3. Use an HTTP troubleshooting tool such as the WebFetch utility from Microsoft to simulate a browser's interactions with the server. In this case, you will have to add the necessary HTTP request header (Accept-Encoding: gzip, deflate) in order to trigger compression on the server. On the other hand, this makes it easy to toggle the client's acceptance of compression, to see if the server responds accordingly: simply make some requests that include the header and some that do not. Microsoft also offers the WCAT (Web Capacity Analysis Tool) and Web Application Stress Tool among others in the IIS 6.0 Resource Kit for HTTP load and stress testing.
  4. Use a network packet sniffer. If you are running Windows NT 4.0 or 2000 Server, you can use the Network Monitor tool (netmon.exe) which ships with these systems as an optional component. Network packet sniffers allow one to inspect network traffic at the protocol and data levels. By focusing on the HTTP portion of this traffic, one can examine the relevant headers and data as they are exchanged between browser and server in the course of compression testing.

Once you have decided on a tool, the next step is to use it to trace or issue a request for a compressible resource and inspect the response to see if it was in fact compressed -- and, if so, how many bytes were saved by compression.

In common with other compression tools, httpZip adds a Content-Encoding header to compressed responses, which lets the browser know that it must decompress what follows using a particular algorithm:

    Content-Encoding: gzip

In general, the presence of this Content-Encoding header (or Content-Encoding: deflate, based on how you have httpZip configured) is a reliable indicator that the response was compressed. In addition, some tools (such as netmon) allow you to see the raw (that is, pre-compressed) data in the entity body part of the response (the part following the headers), making it obvious when compression is happening: The data shown by the sniffer will not be the human-readable ASCII text you are used to seeing when you "view source" on a page, but a series of illegible characters.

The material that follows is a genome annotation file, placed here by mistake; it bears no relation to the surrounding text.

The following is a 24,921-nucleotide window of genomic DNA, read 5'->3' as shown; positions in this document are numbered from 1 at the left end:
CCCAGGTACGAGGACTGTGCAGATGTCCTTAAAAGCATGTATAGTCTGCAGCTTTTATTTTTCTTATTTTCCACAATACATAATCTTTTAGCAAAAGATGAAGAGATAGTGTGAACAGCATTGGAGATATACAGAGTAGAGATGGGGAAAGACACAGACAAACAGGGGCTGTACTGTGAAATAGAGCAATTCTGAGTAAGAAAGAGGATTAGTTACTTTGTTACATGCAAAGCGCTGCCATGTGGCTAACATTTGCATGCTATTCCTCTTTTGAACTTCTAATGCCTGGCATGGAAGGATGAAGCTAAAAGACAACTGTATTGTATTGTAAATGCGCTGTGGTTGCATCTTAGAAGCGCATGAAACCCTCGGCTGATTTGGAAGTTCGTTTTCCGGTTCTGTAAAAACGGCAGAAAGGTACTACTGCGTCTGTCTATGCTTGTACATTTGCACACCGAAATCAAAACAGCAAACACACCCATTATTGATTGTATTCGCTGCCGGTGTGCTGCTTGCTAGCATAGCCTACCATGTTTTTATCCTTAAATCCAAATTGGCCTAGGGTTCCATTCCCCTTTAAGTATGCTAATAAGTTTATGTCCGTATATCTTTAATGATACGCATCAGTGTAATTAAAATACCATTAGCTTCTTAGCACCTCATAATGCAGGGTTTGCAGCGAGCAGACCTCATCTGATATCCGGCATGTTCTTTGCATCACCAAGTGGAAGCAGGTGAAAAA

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How can I tell how much compression I am getting?

While httpZip and some of its competitors have logging and reporting mechanisms that will give this information, it is always a good idea to be able to verify gains from compression independently. Fortunately, this is easy to do once you are able to inspect the HTTP traffic between client and server.

The Content-Length header gives the length of the HTTP message's entity body in bytes. This header is always present in compressed responses, and is usually present in uncompressed responses as well. In a compressed response, it should have a value smaller than when the same file was requested without compression (either because compression was not enabled on the server-side, or because the Accept-Encoding header was not sent in that particular request):

    Content-Length: 5000

This header gives the length of the entity body in bytes. Given the length of the original entity body without compression, it is trivial to calculate the percentage of bytes saved. Suppose for example that a request whose entity body was 20,000 bytes long prior to compression, drops to 5,000 bytes with compression:

    (20000 - 5000) / 20000 = .75

The compression savings in this case is 75%. This savings can now be compared to that achieved with other HTTP compression tools to estimate which tool will give greater bandwidth savings over time.

Naturally, for a complete evaluation one would also want to test the behavior of different HTTP compression tools under load and stress, in order to determine whether the compression savings seen in single-request testing like this would hold up when the Web server is handling the traffic expected in the production environment. We hope that your evaluation of httpZip, the leading compression tool for Microsoft IIS Web servers, goes very well -- let us know where we can help!